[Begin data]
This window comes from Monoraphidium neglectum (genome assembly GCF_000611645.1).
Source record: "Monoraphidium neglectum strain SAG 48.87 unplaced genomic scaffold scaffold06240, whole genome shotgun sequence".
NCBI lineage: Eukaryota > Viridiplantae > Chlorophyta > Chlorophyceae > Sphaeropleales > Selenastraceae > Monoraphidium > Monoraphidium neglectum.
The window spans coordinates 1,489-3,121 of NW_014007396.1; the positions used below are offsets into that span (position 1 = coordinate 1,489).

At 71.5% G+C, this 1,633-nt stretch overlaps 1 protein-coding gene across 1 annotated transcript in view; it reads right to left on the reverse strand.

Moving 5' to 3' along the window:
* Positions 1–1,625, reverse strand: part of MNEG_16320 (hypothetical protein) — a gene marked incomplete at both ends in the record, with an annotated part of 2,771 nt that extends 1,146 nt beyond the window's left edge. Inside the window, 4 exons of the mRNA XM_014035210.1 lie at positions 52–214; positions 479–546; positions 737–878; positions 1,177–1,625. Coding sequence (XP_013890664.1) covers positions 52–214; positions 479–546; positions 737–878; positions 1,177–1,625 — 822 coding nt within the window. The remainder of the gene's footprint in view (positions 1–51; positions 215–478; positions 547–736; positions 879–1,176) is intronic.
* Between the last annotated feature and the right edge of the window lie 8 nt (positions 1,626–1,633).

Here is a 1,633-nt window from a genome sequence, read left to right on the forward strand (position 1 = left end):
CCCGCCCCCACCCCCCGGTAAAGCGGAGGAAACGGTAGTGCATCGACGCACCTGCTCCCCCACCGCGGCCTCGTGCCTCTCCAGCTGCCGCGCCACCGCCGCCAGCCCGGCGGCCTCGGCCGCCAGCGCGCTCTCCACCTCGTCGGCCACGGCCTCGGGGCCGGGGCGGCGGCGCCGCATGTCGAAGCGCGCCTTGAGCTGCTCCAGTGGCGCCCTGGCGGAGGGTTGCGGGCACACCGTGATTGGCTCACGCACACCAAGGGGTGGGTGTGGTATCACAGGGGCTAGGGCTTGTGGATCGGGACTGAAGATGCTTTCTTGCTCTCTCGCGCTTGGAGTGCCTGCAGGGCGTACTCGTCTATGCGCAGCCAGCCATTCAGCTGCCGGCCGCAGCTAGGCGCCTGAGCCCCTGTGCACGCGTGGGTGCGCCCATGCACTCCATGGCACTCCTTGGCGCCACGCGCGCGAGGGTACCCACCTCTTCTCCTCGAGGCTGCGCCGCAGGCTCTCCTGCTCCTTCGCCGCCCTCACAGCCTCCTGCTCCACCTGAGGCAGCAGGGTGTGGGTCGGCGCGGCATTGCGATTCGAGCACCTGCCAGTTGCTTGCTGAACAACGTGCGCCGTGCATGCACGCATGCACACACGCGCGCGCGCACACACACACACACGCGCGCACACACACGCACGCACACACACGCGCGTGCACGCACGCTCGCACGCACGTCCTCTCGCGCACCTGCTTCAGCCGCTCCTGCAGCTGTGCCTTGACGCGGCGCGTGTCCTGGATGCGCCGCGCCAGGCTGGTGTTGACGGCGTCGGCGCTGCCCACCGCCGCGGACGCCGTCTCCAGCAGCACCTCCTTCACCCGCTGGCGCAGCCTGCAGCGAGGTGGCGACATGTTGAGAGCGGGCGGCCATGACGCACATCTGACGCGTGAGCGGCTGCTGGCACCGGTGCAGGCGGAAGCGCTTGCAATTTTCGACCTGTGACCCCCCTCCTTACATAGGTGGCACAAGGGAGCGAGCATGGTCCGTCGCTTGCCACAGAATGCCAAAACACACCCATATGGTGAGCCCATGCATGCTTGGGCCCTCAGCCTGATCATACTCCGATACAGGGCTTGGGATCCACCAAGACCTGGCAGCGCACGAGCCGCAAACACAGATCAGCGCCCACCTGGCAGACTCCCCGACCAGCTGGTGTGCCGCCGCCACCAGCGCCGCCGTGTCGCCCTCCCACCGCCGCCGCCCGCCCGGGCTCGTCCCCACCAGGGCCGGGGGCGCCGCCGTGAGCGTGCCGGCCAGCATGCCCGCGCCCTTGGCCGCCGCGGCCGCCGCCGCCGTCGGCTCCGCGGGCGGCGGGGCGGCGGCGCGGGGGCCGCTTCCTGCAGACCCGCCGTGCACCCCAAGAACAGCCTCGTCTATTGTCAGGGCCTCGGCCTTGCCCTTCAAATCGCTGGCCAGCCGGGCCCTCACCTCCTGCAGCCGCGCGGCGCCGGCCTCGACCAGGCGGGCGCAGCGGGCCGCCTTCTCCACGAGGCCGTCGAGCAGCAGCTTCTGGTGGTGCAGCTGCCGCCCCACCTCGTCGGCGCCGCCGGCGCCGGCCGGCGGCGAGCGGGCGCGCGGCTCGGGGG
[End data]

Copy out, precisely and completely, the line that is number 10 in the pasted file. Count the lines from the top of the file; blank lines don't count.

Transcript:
CCCGCCCCCACCCCCCGGTAAAGCGGAGGAAACGGTAGTGCATCGACGCACCTGCTCCCCCACCGCGGCCTCGTGCCTCTCCAGCTGCCGCGCCACCGCCGCCAGCCCGGCGGCCTCGGCCGCCAGCGCGCTCTCCACCTCGTCGGCCACGGCCTCGGGGCCGGGGCGGCGGCGCCGCATGTCGAAGCGCGCCTTGAGCTGCTCCAGTGGCGCCCTGGCGGAGGGTTGCGGGCACACCGTGATTGGCTCACGCACACCAAGGGGTGGGTGTGGTATCACAGGGGCTAGGGCTTGTGGATCGGGACTGAAGATGCTTTCTTGCTCTCTCGCGCTTGGAGTGCCTGCAGGGCGTACTCGTCTATGCGCAGCCAGCCATTCAGCTGCCGGCCGCAGCTAGGCGCCTGAGCCCCTGTGCACGCGTGGGTGCGCCCATGCACTCCATGGCACTCCTTGGCGCCACGCGCGCGAGGGTACCCACCTCTTCTCCTCGAGGCTGCGCCGCAGGCTCTCCTGCTCCTTCGCCGCCCTCACAGCCTCCTGCTCCACCTGAGGCAGCAGGGTGTGGGTCGGCGCGGCATTGCGATTCGAGCACCTGCCAGTTGCTTGCTGAACAACGTGCGCCGTGCATGCACGCATGCACACACGCGCGCGCGCACACACACACACACGCGCGCACACACACGCACGCACACACACGCGCGTGCACGCACGCTCGCACGCACGTCCTCTCGCGCACCTGCTTCAGCCGCTCCTGCAGCTGTGCCTTGACGCGGCGCGTGTCCTGGATGCGCCGCGCCAGGCTGGTGTTGACGGCGTCGGCGCTGCCCACCGCCGCGGACGCCGTCTCCAGCAGCACCTCCTTCACCCGCTGGCGCAGCCTGCAGCGAGGTGGCGACATGTTGAGAGCGGGCGGCCATGACGCACATCTGACGCGTGAGCGGCTGCTGGCACCGGTGCAGGCGGAAGCGCTTGCAATTTTCGACCTGTGACCCCCCTCCTTACATAGGTGGCACAAGGGAGCGAGCATGGTCCGTCGCTTGCCACAGAATGCCAAAACACACCCATATGGTGAGCCCATGCATGCTTGGGCCCTCAGCCTGATCATACTCCGATACAGGGCTTGGGATCCACCAAGACCTGGCAGCGCACGAGCCGCAAACACAGATCAGCGCCCACCTGGCAGACTCCCCGACCAGCTGGTGTGCCGCCGCCACCAGCGCCGCCGTGTCGCCCTCCCACCGCCGCCGCCCGCCCGGGCTCGTCCCCACCAGGGCCGGGGGCGCCGCCGTGAGCGTGCCGGCCAGCATGCCCGCGCCCTTGGCCGCCGCGGCCGCCGCCGCCGTCGGCTCCGCGGGCGGCGGGGCGGCGGCGCGGGGGCCGCTTCCTGCAGACCCGCCGTGCACCCCAAGAACAGCCTCGTCTATTGTCAGGGCCTCGGCCTTGCCCTTCAAATCGCTGGCCAGCCGGGCCCTCACCTCCTGCAGCCGCGCGGCGCCGGCCTCGACCAGGCGGGCGCAGCGGGCCGCCTTCTCCACGAGGCCGTCGAGCAGCAGCTTCTGGTGGTGCAGCTGCCGCCCCACCTCGTCGGCGCCGCCGGCGCCGGCCGGCGGCGAGCGGGCGCGCGGCTCGGGGG